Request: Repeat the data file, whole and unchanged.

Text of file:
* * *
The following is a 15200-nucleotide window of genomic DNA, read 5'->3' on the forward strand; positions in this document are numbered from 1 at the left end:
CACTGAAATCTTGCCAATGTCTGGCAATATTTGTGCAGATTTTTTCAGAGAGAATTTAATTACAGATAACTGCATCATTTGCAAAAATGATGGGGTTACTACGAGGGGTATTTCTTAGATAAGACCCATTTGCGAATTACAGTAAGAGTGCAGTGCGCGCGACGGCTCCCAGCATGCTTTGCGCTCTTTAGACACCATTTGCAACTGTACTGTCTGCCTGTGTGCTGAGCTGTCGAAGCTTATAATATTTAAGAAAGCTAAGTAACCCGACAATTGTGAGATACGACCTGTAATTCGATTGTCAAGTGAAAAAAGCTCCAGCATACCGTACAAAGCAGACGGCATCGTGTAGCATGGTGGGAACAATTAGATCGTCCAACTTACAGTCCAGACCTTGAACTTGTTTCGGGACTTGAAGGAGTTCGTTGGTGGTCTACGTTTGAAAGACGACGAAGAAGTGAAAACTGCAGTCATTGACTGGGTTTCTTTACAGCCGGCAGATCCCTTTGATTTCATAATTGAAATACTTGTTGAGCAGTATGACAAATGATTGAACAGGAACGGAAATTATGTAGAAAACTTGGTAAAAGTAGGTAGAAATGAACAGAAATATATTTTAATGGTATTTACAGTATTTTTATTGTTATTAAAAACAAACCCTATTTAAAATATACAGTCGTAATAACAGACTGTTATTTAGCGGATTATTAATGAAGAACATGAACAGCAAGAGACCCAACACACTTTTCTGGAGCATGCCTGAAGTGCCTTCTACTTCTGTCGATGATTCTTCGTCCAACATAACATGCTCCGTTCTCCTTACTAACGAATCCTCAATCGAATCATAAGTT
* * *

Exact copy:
The following is a 15200-nucleotide window of genomic DNA, read 5'->3' on the forward strand; positions in this document are numbered from 1 at the left end:
CACTGAAATCTTGCCAATGTCTGGCAATATTTGTGCAGATTTTTTCAGAGAGAATTTAATTACAGATAACTGCATCATTTGCAAAAATGATGGGGTTACTACGAGGGGTATTTCTTAGATAAGACCCATTTGCGAATTACAGTAAGAGTGCAGTGCGCGCGACGGCTCCCAGCATGCTTTGCGCTCTTTAGACACCATTTGCAACTGTACTGTCTGCCTGTGTGCTGAGCTGTCGAAGCTTATAATATTTAAGAAAGCTAAGTAACCCGACAATTGTGAGATACGACCTGTAATTCGATTGTCAAGTGAAAAAAGCTCCAGCATACCGTACAAAGCAGACGGCATCGTGTAGCATGGTGGGAACAATTAGATCGTCCAACTTACAGTCCAGACCTTGAACTTGTTTCGGGACTTGAAGGAGTTCGTTGGTGGTCTACGTTTGAAAGACGACGAAGAAGTGAAAACTGCAGTCATTGACTGGGTTTCTTTACAGCCGGCAGATCCCTTTGATTTCATAATTGAAATACTTGTTGAGCAGTATGACAAATGATTGAACAGGAACGGAAATTATGTAGAAAACTTGGTAAAAGTAGGTAGAAATGAACAGAAATATATTTTAATGGTATTTACAGTATTTTTATTGTTATTAAAAACAAACCCTATTTAAAATATACAGTCGTAATAACAGACTGTTATTTAGCGGATTATTAATGAAGAACATGAACAGCAAGAGACCCAACACACTTTTCTGGAGCATGCCTGAAGTGCCTTCTACTTCTGTCGATGATTCTTCGTCCAACATAACATGCTCCGTTCTCCTTACTAACGAATCCTCAATCGAATCATAAGTT